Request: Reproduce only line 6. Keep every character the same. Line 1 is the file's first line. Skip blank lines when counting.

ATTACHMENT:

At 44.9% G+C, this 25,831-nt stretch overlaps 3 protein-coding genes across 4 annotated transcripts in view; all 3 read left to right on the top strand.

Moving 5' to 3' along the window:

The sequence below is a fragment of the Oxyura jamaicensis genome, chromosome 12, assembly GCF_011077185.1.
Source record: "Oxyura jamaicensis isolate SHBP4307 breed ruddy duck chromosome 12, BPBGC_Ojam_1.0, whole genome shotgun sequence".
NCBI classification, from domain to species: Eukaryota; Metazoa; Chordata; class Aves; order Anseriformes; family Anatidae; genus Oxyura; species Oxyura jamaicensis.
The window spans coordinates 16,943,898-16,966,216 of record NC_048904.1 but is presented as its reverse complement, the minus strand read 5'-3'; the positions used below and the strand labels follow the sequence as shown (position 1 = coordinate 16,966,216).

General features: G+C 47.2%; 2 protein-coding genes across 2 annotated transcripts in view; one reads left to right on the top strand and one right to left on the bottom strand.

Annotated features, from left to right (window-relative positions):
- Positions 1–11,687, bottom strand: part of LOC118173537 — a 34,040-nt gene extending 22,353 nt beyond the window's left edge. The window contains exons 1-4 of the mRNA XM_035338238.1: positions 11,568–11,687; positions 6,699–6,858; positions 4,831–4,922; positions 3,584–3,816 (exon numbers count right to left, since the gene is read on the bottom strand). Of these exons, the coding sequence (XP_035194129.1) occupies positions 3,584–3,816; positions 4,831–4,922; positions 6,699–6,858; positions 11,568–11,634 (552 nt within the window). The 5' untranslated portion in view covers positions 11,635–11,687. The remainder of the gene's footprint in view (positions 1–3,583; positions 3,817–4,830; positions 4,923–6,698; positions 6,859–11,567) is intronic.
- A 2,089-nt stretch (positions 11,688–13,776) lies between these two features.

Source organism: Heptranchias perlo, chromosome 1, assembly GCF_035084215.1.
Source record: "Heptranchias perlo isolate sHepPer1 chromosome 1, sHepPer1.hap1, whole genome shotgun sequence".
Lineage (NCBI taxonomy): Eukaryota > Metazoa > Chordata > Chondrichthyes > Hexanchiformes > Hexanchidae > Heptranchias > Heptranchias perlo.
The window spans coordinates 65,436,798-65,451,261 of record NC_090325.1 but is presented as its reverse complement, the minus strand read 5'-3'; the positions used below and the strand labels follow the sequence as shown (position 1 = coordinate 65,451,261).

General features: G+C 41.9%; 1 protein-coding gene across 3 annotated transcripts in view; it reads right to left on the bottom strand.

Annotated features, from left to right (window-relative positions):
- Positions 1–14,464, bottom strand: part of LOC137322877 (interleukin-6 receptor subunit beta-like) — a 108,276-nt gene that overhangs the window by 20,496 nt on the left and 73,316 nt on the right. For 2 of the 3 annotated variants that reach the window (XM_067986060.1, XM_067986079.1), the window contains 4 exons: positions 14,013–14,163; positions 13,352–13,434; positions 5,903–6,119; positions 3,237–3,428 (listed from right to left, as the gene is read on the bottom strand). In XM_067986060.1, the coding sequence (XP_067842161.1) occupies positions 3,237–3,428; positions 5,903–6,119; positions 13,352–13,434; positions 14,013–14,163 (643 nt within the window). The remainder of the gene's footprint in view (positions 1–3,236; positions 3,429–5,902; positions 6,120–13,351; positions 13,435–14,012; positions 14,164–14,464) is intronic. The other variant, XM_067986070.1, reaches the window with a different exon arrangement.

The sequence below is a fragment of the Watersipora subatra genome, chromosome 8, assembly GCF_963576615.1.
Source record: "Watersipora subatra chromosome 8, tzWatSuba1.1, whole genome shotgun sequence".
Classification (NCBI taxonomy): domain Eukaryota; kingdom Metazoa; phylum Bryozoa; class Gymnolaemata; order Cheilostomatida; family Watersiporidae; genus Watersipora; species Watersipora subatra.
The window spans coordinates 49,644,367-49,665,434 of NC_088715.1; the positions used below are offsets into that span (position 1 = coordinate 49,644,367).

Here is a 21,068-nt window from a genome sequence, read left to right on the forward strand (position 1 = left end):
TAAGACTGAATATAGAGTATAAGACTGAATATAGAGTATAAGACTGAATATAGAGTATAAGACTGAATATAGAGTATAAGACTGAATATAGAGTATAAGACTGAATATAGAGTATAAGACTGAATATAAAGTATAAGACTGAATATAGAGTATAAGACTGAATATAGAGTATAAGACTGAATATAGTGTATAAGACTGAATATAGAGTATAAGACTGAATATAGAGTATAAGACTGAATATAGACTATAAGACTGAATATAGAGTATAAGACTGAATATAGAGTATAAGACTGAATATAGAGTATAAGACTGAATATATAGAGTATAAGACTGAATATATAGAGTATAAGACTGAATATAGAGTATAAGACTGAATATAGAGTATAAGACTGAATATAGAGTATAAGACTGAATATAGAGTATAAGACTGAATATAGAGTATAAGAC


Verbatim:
The window spans coordinates 16,943,898-16,966,216 of record NC_048904.1 but is presented as its reverse complement, the minus strand read 5'-3'; the positions used below and the strand labels follow the sequence as shown (position 1 = coordinate 16,966,216).